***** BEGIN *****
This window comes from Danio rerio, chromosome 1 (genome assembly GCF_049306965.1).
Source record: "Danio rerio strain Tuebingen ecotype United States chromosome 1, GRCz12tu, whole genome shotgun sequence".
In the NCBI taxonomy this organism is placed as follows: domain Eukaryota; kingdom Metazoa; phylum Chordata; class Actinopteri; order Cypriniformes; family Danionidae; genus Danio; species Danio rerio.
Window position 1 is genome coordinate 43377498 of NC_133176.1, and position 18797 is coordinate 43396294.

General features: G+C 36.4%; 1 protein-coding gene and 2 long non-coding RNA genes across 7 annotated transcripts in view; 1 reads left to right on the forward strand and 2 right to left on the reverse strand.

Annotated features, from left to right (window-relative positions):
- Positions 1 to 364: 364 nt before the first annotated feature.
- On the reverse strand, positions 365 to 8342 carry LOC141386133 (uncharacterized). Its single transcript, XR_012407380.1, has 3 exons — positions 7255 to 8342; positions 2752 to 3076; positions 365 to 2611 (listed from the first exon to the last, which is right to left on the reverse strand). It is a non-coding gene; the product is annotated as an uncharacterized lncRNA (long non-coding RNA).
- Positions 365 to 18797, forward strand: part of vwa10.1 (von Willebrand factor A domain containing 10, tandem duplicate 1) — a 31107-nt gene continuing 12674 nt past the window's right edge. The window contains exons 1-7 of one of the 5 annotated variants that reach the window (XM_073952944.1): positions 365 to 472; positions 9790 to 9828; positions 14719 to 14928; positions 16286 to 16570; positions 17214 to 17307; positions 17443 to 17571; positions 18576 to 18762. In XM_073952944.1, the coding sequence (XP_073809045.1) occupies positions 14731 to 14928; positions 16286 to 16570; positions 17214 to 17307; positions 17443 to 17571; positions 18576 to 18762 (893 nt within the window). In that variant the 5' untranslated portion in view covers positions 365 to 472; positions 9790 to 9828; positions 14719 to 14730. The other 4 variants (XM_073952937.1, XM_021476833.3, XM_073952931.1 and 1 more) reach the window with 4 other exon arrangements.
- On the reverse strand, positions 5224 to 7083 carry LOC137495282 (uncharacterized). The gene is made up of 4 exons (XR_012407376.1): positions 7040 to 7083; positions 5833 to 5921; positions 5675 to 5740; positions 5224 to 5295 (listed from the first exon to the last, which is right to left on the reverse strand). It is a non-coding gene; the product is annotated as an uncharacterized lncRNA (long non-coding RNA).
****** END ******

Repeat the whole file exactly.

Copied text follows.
This window comes from Danio rerio, chromosome 1 (genome assembly GCF_049306965.1).
Source record: "Danio rerio strain Tuebingen ecotype United States chromosome 1, GRCz12tu, whole genome shotgun sequence".
In the NCBI taxonomy this organism is placed as follows: domain Eukaryota; kingdom Metazoa; phylum Chordata; class Actinopteri; order Cypriniformes; family Danionidae; genus Danio; species Danio rerio.
Window position 1 is genome coordinate 43377498 of NC_133176.1, and position 18797 is coordinate 43396294.

General features: G+C 36.4%; 1 protein-coding gene and 2 long non-coding RNA genes across 7 annotated transcripts in view; 1 reads left to right on the forward strand and 2 right to left on the reverse strand.

Annotated features, from left to right (window-relative positions):
- Positions 1 to 364: 364 nt before the first annotated feature.
- On the reverse strand, positions 365 to 8342 carry LOC141386133 (uncharacterized). Its single transcript, XR_012407380.1, has 3 exons — positions 7255 to 8342; positions 2752 to 3076; positions 365 to 2611 (listed from the first exon to the last, which is right to left on the reverse strand). It is a non-coding gene; the product is annotated as an uncharacterized lncRNA (long non-coding RNA).
- Positions 365 to 18797, forward strand: part of vwa10.1 (von Willebrand factor A domain containing 10, tandem duplicate 1) — a 31107-nt gene continuing 12674 nt past the window's right edge. The window contains exons 1-7 of one of the 5 annotated variants that reach the window (XM_073952944.1): positions 365 to 472; positions 9790 to 9828; positions 14719 to 14928; positions 16286 to 16570; positions 17214 to 17307; positions 17443 to 17571; positions 18576 to 18762. In XM_073952944.1, the coding sequence (XP_073809045.1) occupies positions 14731 to 14928; positions 16286 to 16570; positions 17214 to 17307; positions 17443 to 17571; positions 18576 to 18762 (893 nt within the window). In that variant the 5' untranslated portion in view covers positions 365 to 472; positions 9790 to 9828; positions 14719 to 14730. The other 4 variants (XM_073952937.1, XM_021476833.3, XM_073952931.1 and 1 more) reach the window with 4 other exon arrangements.
- On the reverse strand, positions 5224 to 7083 carry LOC137495282 (uncharacterized). The gene is made up of 4 exons (XR_012407376.1): positions 7040 to 7083; positions 5833 to 5921; positions 5675 to 5740; positions 5224 to 5295 (listed from the first exon to the last, which is right to left on the reverse strand). It is a non-coding gene; the product is annotated as an uncharacterized lncRNA (long non-coding RNA).